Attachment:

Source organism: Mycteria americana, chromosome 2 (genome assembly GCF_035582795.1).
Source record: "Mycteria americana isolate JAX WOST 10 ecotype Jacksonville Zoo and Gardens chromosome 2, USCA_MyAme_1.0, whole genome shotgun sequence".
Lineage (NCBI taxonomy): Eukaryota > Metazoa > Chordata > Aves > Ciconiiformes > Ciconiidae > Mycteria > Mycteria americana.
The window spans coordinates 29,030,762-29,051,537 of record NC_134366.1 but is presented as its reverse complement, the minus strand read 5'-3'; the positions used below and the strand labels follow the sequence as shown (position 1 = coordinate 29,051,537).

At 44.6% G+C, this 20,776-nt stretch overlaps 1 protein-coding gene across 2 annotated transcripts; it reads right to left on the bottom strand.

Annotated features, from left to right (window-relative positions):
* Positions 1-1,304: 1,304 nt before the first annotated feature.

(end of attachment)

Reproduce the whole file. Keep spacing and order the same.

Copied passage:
Source organism: Mycteria americana, chromosome 2 (genome assembly GCF_035582795.1).
Source record: "Mycteria americana isolate JAX WOST 10 ecotype Jacksonville Zoo and Gardens chromosome 2, USCA_MyAme_1.0, whole genome shotgun sequence".
Lineage (NCBI taxonomy): Eukaryota > Metazoa > Chordata > Aves > Ciconiiformes > Ciconiidae > Mycteria > Mycteria americana.
The window spans coordinates 29,030,762-29,051,537 of record NC_134366.1 but is presented as its reverse complement, the minus strand read 5'-3'; the positions used below and the strand labels follow the sequence as shown (position 1 = coordinate 29,051,537).

At 44.6% G+C, this 20,776-nt stretch overlaps 1 protein-coding gene across 2 annotated transcripts; it reads right to left on the bottom strand.

Annotated features, from left to right (window-relative positions):
* Positions 1-1,304: 1,304 nt before the first annotated feature.